(NaturalNews) The New York Times
recently unveiled a story about industry lobbyists and the power they have over the United States Congress. Examination of a series of statements made by 42 Congressmen revealed that Genentech, the world's largest biotechnology company, has been ghostwriting industry-favorable speech content for Congressmen to recite during health care reform oratory.
Twenty-two Republicans and 20 Democrats were found to have included some or all of Genentech's pro-biotechnology rhetoric during various speeches. Hearers began to notice identical, word-for-word statements being made by various Congressmen, all of which was traced back to Washington lobbyists hired by Genentech.
It was discovered that Genentech contrived two versions of its talking points
, one for Republicans and one for Democrats. The company approached Congress and urged them to make supporting statements about biotechnology for inclusion into the Congressional Record. All statements were designed in support of the health care reform bill and its provisions for bolstering the biotechnology industry.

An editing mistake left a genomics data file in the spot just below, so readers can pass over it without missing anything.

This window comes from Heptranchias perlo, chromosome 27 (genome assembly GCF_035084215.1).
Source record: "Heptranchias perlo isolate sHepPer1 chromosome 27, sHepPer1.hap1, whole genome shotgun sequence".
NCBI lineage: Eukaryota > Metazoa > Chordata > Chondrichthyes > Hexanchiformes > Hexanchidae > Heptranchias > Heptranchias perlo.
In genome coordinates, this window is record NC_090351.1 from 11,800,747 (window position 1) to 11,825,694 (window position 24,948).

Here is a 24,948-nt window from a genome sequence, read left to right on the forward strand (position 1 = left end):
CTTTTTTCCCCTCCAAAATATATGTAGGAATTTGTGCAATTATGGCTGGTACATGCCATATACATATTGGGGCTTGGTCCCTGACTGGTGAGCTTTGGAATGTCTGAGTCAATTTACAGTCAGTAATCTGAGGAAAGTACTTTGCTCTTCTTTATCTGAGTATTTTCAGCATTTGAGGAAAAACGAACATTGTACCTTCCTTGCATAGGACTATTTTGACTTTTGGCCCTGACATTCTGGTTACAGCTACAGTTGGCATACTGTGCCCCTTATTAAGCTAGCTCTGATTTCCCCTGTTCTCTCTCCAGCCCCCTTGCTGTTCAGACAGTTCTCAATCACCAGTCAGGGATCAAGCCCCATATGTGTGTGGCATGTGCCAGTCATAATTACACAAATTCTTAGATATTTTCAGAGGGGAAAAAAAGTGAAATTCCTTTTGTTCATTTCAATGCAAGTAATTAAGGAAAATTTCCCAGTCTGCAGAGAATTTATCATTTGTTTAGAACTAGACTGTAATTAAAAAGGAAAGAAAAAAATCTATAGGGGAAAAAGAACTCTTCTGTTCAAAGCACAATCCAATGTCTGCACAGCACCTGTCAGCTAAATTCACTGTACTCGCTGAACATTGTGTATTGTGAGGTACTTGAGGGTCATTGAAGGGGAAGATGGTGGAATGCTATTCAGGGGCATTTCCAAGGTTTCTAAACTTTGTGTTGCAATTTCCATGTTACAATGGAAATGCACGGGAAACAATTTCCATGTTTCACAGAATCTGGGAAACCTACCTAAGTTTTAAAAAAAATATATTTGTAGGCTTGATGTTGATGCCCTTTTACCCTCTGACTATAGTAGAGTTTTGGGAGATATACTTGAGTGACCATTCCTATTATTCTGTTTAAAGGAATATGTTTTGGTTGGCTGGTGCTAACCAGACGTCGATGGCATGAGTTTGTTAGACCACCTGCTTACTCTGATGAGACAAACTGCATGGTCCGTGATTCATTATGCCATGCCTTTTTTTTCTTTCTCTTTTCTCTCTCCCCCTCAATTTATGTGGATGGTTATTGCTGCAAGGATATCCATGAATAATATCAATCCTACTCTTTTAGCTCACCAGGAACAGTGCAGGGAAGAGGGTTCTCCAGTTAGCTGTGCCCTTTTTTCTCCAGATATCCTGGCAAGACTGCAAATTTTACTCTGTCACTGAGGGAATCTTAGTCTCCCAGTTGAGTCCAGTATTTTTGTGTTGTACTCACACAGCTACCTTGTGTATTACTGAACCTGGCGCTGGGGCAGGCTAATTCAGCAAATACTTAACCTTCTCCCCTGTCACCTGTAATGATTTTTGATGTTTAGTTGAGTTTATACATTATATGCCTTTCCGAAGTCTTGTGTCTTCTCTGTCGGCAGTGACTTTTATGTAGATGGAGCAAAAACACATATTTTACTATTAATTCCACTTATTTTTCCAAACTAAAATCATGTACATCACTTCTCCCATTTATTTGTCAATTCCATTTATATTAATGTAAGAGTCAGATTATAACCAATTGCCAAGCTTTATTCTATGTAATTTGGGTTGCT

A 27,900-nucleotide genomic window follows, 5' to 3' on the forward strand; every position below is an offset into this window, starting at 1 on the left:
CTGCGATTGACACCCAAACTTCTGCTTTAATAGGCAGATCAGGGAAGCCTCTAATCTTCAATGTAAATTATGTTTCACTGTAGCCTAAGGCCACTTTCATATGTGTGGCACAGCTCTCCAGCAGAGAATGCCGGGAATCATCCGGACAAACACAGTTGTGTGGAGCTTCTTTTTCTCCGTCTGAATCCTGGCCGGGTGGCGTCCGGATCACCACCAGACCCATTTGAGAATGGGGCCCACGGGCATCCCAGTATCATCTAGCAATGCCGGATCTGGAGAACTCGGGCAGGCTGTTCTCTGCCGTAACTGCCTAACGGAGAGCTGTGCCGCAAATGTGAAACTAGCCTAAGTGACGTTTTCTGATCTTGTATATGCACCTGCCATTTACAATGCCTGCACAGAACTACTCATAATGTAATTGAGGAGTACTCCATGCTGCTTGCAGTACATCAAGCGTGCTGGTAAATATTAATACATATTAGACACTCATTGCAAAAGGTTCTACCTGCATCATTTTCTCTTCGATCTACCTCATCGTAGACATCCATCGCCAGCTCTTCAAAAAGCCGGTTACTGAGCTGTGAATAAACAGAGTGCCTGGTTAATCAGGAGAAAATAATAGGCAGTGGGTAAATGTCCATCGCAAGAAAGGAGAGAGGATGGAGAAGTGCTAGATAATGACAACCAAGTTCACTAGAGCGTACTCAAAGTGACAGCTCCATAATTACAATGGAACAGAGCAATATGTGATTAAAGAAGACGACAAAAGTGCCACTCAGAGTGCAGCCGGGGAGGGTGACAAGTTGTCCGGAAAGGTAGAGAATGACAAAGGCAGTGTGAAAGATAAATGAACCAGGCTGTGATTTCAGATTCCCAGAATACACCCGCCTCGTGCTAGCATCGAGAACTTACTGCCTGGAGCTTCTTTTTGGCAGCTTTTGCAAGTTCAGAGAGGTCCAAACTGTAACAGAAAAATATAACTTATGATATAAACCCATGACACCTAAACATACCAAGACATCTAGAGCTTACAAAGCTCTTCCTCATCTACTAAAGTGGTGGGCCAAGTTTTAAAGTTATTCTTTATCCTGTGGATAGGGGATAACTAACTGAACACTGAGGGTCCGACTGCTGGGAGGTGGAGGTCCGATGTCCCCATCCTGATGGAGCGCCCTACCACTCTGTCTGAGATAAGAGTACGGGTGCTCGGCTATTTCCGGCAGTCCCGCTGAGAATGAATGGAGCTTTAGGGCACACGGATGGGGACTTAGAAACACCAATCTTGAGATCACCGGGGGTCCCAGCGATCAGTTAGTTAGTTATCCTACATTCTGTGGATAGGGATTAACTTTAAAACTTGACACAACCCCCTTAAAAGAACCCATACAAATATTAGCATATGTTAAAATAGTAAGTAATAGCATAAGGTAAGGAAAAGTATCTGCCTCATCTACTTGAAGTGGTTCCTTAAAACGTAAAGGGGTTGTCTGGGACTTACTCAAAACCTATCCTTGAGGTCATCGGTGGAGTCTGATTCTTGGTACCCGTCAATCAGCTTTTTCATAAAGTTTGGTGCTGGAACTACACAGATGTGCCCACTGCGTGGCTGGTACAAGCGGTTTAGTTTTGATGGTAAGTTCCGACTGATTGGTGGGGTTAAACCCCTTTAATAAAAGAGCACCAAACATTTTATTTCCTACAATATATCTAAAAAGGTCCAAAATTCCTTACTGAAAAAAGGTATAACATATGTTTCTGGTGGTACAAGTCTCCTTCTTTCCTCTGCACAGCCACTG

Representative Bill Pascrell Jr., a Democrat from New Jersey caught reciting lobbyist verbage, denied that he knew from where his statements originated. Claiming ignorance, he purports that the information was provided to him by his staff and that he was unaware of its source.
Other Congressmen cited for using lobbyist propaganda include Reps. Robert A. Brady (D-PA), Phil Hare (D-IL), Blaine Luetkemeyer (R-MO), Joe Wilson (R-SC), Donald M. Payne (D-NJ), and Yvette D. Clarke (D-NY).The New York Times
found that Genentech has an extensive history of lobbying efforts that include preparing pre-written talking points specifically for Congress
to include in the Congressional Record.
Uncovered emails revealed that Genentech desired to aggressively appeal to Congress to include as many of its statements as possible in the Congressional Record. Company employees have even hosted fundraisers for many of the lawmakers they petitioned, a blatant conflict of interest.
A lobbyist closely associated with Genentech
described the ghostwriting practice as "business as usual", stating that it happens all the time in the industry. Stating that there was nothing "nefarious" about the practice, a company representative defended the practice as both legitimate and customary. (!)
Despite the fact that the practice is both unethical and deceptive, industry spokesmen continue to defend what they are doing as normal, everyday operating procedure. Such a notion exemplifies the unscrupulous manner in which drug and biotechnology companies run their operations. It also illustrates that they have no qualms about manipulating Congress and lying to the public to achieve their goals.Sources for this story includehttp://www.nytimes.com/2009/11/15/us/politic...